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In March 2016, Minister of State for Manpower Sam Tan told Parliament that the government was not prepared to make bank payment of foreign worker salaries mandatory. He gave a few reasons which the section ‘Discussion’ below will address.
TWC2 felt it would be worthwhile to do a simple survey to check what male work permit holders themselves preferred. We also wanted to find out what proportion of workers are currently paid via bank, and in cash.
The survey found that about 43 percent of male workers had been paid their salaries through bank giro, while about 55 percent were paid in cash.
Of those who received salaries via bank, 91% expressed a preference for the existing payment mode — bank payment. Of those who received salaries in cash, 72% preferred a switch to bank payment. Overall, 80% of respondents said they’d prefer their salaries through the bank.
The objective was a straightforward one: to determine if male work permit holders in construction and marine sectors had a preferred payment mode for their salaries.
This survey, led by TWC2 volunteer Balambigai Balakrishnan, was conducted in the last week of April 2016 among 301 men (46 Indians and 255 Bangladeshi workers) participating in TWC2’s free meal program, The Cuff Road Project. The meal program is available to workers who have faced an injury, salary or other kind of problem, and filed a claim with the Ministry of Manpower. Whilst they are not currently working, the question about salary payment mode was put to them in relation to their most recent job. In almost all cases, this would be just a few months ago.
The survey was available in both Bengali and Tamil scripts, and the questions were also explained verbally.
Transient Workers Count Too has long advocated that salaries of Work Permit holders should be paid through bank. This is based on our observation that many workers in companies which adopt a practice of paying in cash, find that when they need to prove that they had not been paid or been short-paid, they have difficulty doing so. Cash transactions do not leave an unambiguous documentary trail.
On 1 April 2016, the Ministry of Manpower (MOM)’s new rule that employers must provide detailed itemised payslips came into force. This is an improvement over the previous situation, where employers didn’t even have an obligation to show how salaries were calculated.
However, TWC2 has pointed out that itemised salary slips alone do not go far enough to address a widespread salary non-payment and under-payment problem. So long as employers are free to pay salaries in cash, the itemised payslip may say one thing, but the actual cash handed out may be a different amount. The worker is still left with no documentary proof that he received less than what he should get. Worse yet, the existence of an itemised payslip may disadvantage him, since it could be brandished as prima facie proof of payment. On the other hand, payments to a personal bank account would give them evidence of the timing and the amount paid, essential in lodging a successful salary complaint.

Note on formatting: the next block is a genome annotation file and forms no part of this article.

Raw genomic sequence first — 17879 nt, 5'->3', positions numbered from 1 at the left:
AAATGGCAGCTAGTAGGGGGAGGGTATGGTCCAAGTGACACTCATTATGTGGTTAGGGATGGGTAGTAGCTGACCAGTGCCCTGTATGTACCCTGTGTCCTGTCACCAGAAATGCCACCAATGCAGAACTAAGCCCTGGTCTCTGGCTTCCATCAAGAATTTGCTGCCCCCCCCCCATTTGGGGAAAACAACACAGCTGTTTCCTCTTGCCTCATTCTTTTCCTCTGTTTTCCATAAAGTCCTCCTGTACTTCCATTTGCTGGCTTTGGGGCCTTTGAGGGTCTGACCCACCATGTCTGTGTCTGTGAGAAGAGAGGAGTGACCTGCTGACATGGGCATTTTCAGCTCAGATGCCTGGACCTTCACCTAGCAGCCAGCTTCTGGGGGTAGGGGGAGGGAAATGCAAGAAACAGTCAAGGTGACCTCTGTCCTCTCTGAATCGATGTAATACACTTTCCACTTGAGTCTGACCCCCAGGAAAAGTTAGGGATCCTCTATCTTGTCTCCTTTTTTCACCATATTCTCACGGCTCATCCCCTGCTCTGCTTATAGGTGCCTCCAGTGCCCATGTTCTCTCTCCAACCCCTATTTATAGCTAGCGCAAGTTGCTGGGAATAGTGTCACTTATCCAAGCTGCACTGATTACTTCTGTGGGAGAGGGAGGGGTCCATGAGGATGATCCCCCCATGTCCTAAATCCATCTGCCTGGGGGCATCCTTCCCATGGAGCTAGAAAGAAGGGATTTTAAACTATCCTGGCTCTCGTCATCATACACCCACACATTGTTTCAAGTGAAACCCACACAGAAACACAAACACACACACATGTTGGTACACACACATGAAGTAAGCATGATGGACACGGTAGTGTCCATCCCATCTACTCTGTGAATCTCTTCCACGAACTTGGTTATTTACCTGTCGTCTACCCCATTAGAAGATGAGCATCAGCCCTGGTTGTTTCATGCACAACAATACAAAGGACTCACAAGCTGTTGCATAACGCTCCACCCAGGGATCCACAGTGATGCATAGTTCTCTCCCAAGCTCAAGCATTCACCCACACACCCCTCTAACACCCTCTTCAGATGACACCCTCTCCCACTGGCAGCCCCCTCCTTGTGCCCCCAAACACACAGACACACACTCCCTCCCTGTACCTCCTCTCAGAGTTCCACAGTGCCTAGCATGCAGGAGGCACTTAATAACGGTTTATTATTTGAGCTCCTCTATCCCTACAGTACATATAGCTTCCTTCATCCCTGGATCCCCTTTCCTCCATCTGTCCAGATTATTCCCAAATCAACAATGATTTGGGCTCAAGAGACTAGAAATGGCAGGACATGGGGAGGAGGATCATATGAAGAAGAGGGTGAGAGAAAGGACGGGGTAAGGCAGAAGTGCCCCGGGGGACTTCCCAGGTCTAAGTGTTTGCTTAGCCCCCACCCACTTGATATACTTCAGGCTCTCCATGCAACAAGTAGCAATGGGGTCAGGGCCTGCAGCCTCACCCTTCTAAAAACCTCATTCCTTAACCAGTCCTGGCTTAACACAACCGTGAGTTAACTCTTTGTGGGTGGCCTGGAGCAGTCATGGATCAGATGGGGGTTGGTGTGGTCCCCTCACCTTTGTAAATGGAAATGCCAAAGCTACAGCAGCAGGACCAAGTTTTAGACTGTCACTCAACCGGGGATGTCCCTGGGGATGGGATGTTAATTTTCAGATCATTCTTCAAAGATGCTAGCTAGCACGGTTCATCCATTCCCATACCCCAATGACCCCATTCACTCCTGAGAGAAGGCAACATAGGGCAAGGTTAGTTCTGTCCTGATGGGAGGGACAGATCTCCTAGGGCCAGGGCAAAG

Even countries in the Middle East, such as the United Arab Emirates and Qatar, have laws in place requiring payment through bank. Singapore is behind these countries’ standards.
The tables below provide a breakdown of the responses by employer type, sector and mode of salary payment.
A few striking observations can be made. Larger companies (main contractor) are more likely to pay via bank. The most unstable companies (subcontractors and manpower supply companies) are more likely to pay in cash. These are the same companies that have a greater likelihood of cashflow difficulties or poor book-keeping, and consequently are more likely to be unreliable paymasters.
This seems to be borne out by the findings of this survey when we zoom in to the subset of respondents who came to TWC2 with salary problems. There were 27 of them.
Although main contractors were employers of 33% of our sample, only 15% of salary cases (4 out of 27 such cases) had been employed by main contractors. In contrast, subcontractors were employers of 50% of our sample. But 78% of salary cases emerged from among their employees (21 out of 27 cases).
Another way to look at the data is to see whether salary cases correlate with cash payment. 55% of the sample (166 out of 301) were paid in cash. But among workers with salary problems, 81% (22 out of 27 cases) were paid in cash.
These men are again particularly vulnerable to a lack of documentation to prove their claims.
It may be that whether we make it mandatory to pay salaries through bank, these same companies (subcontractors, etc) with cashflow difficulties or shoddy book-keeping will still be salary-errant. However, if it had been mandatory to pay through bank, their workers would have had access to better documentation, making it easier to determine if the claims are valid. The complaints become easier to resolve. It is not only a matter of justice, but speedier resolution also means that the men can move on more quickly to new jobs.
Moreover, it stands to reason that if employers know it will be harder to get away with salary mischief through bank giro, they will be more diligent and there will be a reduction in the number of salary cases. This will reduce the workload at MOM itself.